Pakistan has handed down the stiffest penalty imaginable for a post to social media — the death penalty — for blasphemy, after a 30-year-old man argued with someone online who turned out to be a counterterrorism agent.
Taimoor Raza allegedly denigrated the Prophet Muhammad, his wives, and companions, in a debate about Islam, according to Bahawalpur public prosecutor Shafiq Qureshi and the Human Rights Commission of Pakistan, and was arrested and charged for the crime as part of an oppressive crackdown on dissent by the administration of Prime Minister Nawaz Sharif.
“An anti terrorism court of Bahawalpur has awarded him the death sentence,” Qureshi told Reuters. “It is the first ever death sentence in a case that involves social media.”
Reuters notes, “Qureshi added that Raza belongs to the minority Shia community and in court he accused of spreading ‘hate speech’ against the Deobandi sect, which adheres to a strict school of Sunni Islam.”
Dozens of others currently languish on Pakistan’s death row for insulting the Prophet — but Raza’s death sentence is unique for the putative crime having occurred on Facebook and for involvement by the Pakistani counterterrorism department.
“My brother indulged in a sectarian debate on Facebook with a person, who we later come to know, was a [counter-terrorism department] official with the name of Muhammad Usman,” asserted Raza’s brother, Waseem Abbas, describing his family as “poor but literate.”
Reports indicate the country’s counterterrorism department maximized possible punishment for Raza by charging him under two separate sections of the law.
“Initially, it was a case of insulting remarks on sectarian grounds and the offence was 298A, which punishes for derogatory remarks about other religious personalities for up to two years,” explained Fida Hussain Rana, Raza’s defense attorney, reports the Guardian.
Ultimately, charges were also brought under section 295C of the penal code for “derogatory acts against prophet Muhammad” — making possible the penalty of death for the supposed transgression.
Portentously, material which led to the young man’s conviction had been pulled from Raza’s confiscated phone.
He was among fifteen people charged with blasphemy last year in Pakistan as part of the overall effort to quash dissent in a country where, the Guardian notes, “unfounded allegations of blasphemy can lead to mob vigilante justice.”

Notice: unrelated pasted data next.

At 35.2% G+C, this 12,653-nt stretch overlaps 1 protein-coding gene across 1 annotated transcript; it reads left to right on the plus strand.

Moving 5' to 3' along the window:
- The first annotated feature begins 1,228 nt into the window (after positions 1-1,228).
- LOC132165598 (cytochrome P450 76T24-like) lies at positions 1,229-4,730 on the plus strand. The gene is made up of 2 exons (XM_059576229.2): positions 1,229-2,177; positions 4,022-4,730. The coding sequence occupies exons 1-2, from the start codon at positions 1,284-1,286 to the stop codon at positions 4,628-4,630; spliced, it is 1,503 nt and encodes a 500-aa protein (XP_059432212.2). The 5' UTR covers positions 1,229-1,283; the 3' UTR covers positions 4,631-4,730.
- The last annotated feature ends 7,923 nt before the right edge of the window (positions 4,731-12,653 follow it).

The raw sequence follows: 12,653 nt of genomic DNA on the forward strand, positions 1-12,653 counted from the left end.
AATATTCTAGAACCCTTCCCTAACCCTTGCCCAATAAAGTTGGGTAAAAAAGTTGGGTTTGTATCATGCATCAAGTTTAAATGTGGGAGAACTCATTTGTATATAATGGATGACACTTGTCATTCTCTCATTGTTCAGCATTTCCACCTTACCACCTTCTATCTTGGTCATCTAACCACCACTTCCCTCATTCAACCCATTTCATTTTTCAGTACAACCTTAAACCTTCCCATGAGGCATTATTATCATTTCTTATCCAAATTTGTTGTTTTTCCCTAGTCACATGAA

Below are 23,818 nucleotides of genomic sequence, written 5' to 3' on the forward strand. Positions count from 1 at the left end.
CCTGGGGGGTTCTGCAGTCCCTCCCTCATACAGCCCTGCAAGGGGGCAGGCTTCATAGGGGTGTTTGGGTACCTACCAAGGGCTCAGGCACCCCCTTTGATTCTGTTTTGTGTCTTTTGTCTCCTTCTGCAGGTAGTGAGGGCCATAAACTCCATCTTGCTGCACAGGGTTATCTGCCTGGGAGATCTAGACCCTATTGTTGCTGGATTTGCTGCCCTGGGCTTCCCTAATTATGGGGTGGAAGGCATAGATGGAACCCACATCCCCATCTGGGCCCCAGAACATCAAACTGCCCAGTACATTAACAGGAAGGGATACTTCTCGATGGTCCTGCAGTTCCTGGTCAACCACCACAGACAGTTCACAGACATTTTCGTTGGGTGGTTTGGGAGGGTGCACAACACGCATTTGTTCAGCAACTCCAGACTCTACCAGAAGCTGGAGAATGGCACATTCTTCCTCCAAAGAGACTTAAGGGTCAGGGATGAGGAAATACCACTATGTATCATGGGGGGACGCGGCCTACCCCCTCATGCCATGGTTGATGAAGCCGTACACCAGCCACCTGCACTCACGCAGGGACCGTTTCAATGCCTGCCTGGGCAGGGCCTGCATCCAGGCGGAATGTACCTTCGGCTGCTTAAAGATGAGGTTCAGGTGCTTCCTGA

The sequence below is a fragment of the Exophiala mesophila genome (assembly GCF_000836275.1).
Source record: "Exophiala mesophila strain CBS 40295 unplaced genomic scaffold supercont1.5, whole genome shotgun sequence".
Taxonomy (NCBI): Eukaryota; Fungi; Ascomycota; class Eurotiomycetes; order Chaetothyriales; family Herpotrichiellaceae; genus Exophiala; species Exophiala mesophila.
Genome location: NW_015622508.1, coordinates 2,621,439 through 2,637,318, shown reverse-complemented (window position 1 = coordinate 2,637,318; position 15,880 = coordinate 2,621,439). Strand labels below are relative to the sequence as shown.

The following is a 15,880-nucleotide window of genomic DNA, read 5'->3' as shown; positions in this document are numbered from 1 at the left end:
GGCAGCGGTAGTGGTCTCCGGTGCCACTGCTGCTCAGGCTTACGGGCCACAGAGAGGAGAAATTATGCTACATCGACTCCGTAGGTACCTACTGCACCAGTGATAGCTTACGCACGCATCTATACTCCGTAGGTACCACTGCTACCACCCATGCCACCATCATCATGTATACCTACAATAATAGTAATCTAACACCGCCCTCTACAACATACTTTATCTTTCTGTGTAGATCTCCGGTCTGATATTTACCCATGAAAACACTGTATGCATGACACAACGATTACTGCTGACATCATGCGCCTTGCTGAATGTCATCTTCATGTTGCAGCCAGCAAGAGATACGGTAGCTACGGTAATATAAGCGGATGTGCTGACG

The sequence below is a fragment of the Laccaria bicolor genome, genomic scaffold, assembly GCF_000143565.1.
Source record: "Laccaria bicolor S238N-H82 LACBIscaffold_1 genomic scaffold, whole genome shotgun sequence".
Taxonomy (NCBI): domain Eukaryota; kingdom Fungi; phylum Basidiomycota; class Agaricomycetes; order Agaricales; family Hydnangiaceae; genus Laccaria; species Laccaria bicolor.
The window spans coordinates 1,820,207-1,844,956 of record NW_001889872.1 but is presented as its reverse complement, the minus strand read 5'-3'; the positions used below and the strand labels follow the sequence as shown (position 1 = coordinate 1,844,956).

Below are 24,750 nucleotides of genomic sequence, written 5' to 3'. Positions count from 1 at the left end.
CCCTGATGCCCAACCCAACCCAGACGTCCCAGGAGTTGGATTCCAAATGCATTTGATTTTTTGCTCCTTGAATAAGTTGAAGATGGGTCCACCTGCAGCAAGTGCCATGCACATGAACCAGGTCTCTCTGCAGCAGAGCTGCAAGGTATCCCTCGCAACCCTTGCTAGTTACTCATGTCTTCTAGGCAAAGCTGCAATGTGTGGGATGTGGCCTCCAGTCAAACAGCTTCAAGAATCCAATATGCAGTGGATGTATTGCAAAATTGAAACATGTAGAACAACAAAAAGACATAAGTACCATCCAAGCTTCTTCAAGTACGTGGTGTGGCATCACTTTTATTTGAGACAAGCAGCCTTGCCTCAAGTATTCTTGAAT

That Raza’s sentence had been decided by the counter-terrorism court is a distressing development, noted Human Rights Watch attorney Saroop Ijaz, who told the Guardian,
“The casual manner in which death sentences are handed in blasphemy cases coupled with the lack of orientation of Pakistani courts with technology makes this a very dangerous situation.
“Such sentences will embolden those who want to wrongly frame people. The confusion between national security and religion is very alarming.”
Pakistani culture has grown increasingly intolerant of dissent — particularly in regard to oppositional or confrontational religious views — on social media like Facebook, and in face to face confrontations. Reuters notes,
“Police are currently investigating over 20 students and some faculty members in connection with the killing of Mashal Khan, a student who was beaten to death on April following a dorm debate about religion — an attack that shocked the country.
“Since then, parliament has discussed adding safeguards to the blasphemy laws, a move seen as groundbreaking in Pakistan where political leaders have been assassinated for even discussing changes.”
Anti-military, anti-government, and other sentiments expressed online have forged deep rifts among Pakistanis, particularly as falsely accusing someone can go unpunished.
One unnamed Federal Investigation Agency official told the Guardian phones, laptops, and electronic devices can be seized without warrant, and “We are authorised to detain anyone, just on suspicion.”
Four people received the death penalty for blasphemy last year — but Raza is the first to garner the punishment for a social media post.
He will now have the option of appealing to Pakistan’s High Court, and, if ultimately need be, the Supreme Court.
Image credit: Flickr/mkhmarketing.
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